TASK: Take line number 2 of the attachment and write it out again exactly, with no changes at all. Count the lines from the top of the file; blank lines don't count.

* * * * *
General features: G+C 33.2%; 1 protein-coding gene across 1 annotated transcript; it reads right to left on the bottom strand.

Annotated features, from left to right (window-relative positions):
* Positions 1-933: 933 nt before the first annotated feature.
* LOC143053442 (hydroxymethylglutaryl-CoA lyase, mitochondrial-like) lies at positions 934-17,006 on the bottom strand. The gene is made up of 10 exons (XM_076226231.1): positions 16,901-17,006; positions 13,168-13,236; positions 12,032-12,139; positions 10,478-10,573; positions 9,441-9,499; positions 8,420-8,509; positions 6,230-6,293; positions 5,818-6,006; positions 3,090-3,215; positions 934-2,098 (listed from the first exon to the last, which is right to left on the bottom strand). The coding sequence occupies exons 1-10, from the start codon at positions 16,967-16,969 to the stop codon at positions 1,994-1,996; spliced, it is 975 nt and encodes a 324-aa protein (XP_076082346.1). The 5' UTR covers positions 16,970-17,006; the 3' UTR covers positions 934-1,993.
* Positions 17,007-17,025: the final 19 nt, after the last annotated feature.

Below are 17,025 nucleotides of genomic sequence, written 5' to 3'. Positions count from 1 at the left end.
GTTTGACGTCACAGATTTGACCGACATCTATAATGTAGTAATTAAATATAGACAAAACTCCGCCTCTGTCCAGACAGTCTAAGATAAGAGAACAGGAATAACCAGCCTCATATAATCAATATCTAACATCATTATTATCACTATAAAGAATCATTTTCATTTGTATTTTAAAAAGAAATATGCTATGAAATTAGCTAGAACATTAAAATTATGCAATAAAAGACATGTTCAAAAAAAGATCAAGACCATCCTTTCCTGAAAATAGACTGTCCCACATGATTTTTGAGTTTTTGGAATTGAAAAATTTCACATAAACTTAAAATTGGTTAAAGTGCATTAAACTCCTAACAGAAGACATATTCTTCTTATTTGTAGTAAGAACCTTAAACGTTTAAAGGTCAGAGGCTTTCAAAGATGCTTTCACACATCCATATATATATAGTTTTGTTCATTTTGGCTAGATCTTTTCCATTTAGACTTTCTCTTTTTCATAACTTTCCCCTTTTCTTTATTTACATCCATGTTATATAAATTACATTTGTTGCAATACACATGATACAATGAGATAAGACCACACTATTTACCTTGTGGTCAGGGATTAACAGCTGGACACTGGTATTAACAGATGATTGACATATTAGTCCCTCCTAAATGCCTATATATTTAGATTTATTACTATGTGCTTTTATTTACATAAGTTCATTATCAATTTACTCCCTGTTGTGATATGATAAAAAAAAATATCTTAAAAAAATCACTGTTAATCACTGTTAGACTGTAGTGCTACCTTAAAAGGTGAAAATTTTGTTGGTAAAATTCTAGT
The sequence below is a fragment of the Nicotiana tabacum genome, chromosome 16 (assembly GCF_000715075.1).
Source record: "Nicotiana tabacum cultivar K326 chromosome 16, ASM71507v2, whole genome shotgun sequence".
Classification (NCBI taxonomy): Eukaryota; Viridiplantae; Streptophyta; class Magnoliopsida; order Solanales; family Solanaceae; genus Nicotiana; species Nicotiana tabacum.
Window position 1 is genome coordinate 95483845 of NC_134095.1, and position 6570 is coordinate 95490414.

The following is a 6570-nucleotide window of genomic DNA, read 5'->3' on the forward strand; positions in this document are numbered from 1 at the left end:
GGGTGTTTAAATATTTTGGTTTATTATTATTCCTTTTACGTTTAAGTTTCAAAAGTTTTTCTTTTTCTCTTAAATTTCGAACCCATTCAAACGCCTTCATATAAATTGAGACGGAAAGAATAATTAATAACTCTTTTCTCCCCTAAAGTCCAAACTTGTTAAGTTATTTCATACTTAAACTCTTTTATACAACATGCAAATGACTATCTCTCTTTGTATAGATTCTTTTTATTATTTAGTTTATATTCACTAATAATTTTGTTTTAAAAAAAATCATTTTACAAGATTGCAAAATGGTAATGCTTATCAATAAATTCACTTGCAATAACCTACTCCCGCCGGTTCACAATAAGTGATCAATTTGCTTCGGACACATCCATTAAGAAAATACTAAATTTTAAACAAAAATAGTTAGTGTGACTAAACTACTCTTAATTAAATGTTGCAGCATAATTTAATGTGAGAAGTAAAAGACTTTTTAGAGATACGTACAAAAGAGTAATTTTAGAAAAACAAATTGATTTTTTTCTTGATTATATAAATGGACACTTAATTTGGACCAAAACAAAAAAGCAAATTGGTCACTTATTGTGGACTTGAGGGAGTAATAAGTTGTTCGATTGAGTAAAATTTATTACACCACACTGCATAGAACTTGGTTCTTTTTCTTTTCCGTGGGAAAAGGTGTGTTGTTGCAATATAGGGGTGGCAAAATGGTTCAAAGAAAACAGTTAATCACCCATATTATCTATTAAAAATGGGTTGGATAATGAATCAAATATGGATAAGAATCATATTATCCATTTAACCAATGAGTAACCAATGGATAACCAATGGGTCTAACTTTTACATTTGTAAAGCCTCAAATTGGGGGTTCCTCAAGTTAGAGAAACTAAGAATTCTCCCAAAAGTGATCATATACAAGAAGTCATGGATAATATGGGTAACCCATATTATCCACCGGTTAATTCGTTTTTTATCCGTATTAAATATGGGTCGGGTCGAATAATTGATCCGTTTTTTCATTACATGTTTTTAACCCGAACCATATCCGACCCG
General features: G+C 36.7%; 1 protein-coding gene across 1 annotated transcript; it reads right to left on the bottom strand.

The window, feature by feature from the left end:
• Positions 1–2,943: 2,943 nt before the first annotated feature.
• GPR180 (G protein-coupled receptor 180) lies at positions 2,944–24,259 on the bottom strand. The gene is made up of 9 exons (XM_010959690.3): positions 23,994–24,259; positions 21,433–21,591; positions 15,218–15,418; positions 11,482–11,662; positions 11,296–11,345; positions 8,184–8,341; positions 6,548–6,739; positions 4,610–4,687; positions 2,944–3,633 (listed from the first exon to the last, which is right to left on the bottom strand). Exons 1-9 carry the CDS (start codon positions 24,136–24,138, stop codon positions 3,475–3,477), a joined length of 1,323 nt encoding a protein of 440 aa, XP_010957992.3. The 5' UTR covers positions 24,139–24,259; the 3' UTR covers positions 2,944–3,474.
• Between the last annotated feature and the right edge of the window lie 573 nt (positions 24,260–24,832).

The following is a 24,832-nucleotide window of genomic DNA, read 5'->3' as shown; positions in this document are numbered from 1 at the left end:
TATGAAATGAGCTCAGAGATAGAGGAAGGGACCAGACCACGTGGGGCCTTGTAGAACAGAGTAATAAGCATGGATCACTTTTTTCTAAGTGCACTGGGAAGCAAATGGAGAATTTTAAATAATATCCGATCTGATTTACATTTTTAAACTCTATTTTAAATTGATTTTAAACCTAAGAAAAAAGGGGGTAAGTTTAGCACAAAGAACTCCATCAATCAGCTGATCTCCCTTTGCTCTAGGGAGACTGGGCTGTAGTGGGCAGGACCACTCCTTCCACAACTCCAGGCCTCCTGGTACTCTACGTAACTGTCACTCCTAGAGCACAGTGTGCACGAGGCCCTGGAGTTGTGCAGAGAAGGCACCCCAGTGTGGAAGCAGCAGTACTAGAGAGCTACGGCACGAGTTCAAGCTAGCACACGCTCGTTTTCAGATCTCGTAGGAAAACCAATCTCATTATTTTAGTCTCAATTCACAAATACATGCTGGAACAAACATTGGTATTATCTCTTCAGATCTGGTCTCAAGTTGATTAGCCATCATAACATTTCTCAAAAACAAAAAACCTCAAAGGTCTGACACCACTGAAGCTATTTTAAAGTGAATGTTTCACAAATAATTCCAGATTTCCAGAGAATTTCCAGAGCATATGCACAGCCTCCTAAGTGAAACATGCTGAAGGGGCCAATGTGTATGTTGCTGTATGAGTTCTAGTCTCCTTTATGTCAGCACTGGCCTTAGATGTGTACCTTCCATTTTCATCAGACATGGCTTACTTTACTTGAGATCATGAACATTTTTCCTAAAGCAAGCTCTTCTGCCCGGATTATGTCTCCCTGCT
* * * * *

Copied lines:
Annotated features, from left to right (window-relative positions):